If October is about Breasts, November must be about Balls
Whether you have breasts or balls’, checking them for lumps is a must.
I have just spent a month blogging about breast cancer awareness, but today I would like to bring awareness to testicular cancer. Even though I am a woman I am intimately aware of this particular cancer as my husband is a two time survivor of testicular cancer. He was 31 years old when he discovered it (I was 26) and when a round of antibiotics did not remove the problem they told us he would need surgery to remove a cancerous tumor. We were stunned and naive enough to wonder “Do people our age get cancer?” That would begin a course in education that would span a lifetime. We are grateful that it was caught early. And while he has had a second round (the left one wanted to know where the right one went) there has been a lifetime of living, raising our daughter, walking her down the isle, and watching our grandchildren be born and raised. While he lives with some side effects from the radiation he incurred during his first round, we are growing old together. And it’s a good life.
There is a plethora of information about a woman’s need to do routine breast checks and mammograms, but little awareness is brought to men to check their balls. Men don’t want to talk about it and women don’t know how to talk to their men about it. But it’s a discussion that should start when men are in the teens and continue on.
Here are some interesting facts:
- 90% of the time, testicular cancer presents as a lump in the testicle.
- Other common symptoms include unexplained swelling/pain/aching/feeling of heaviness of the testicle and lower back/abdominal region or breast pain.
- Average age of diagnosis is 30, 6% occurs in children and teens, 8% in men over 55.
- Another risk factor of testicular cancer includes an undescended testicle.
- Because it usually can be treated successfully with early detection, a man’s risk of dying is low. All information provided by the American Cancer Society.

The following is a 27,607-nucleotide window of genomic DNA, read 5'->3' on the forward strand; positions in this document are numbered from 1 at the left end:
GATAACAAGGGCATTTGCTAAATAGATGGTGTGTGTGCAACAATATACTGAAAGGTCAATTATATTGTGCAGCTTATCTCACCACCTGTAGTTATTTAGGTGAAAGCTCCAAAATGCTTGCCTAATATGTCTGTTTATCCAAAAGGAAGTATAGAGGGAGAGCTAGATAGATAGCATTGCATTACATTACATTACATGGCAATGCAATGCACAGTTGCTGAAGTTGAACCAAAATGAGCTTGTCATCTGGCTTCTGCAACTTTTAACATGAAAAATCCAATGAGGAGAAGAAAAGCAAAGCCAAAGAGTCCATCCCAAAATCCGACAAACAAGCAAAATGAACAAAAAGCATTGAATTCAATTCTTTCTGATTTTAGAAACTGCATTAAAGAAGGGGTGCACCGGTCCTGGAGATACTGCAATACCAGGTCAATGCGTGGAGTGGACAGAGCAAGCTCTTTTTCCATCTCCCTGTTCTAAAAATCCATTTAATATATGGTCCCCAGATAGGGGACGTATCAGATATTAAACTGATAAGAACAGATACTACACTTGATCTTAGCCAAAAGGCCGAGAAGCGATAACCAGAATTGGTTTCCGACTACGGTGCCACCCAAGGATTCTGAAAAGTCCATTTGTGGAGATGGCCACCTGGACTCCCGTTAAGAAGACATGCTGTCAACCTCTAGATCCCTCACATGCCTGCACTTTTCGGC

We must discuss the need to be self-aware and teach our male children, grandchildren, friends and family members how to do “Ball Checks”. It just might save their life.
And I cannot think of a better way to showcase this than with a little story written by Justin Birckbichler. Justin is a survivor of testicular cancer and passionate about men’s health and spreading awareness about testicular cancer.
In a unique style of writing that is informative, humorous and blunt; Justin tells the story of Lefty and his twin, Righty and how they go about caring for each other and their “father”.
Please take a moment to read A EULOGY FOR MY TESTICLE BY Justin Birckbichler. In doing so, you might secure that the ones you love remain alive and well for a long, long time.
Gone, But Not Forgotten – In Memory of Lefty, My Former Left Testicle
Friends, family, readers, social media followers, and other distinguished guests, we are gathered here on this 28th day of October to commemorate and remember our dearly departed Lefty the Testicle. He was taken from this Earth three years ago today, and it’s high time we reflect upon his life.
Lefty started from humble beginnings. Back in 1991, he was born as one set of nearly identical twins. While he was slightly smaller than his brother Righty, this disparity in size was reported to be normal and the two of them were constant companions in life.
Last known family portrait of Lefty, Righty, and Justin
Throughout his formative years, he was well-protected from blows and strikes, thanks to the good efforts of his father, Justin. As Justin tried out various sports, he was always sheltered from any direct impacts through the use of an athletic supporter. While direct impacts to him did not cause his impending cancer, it was still of vital importance to protect him.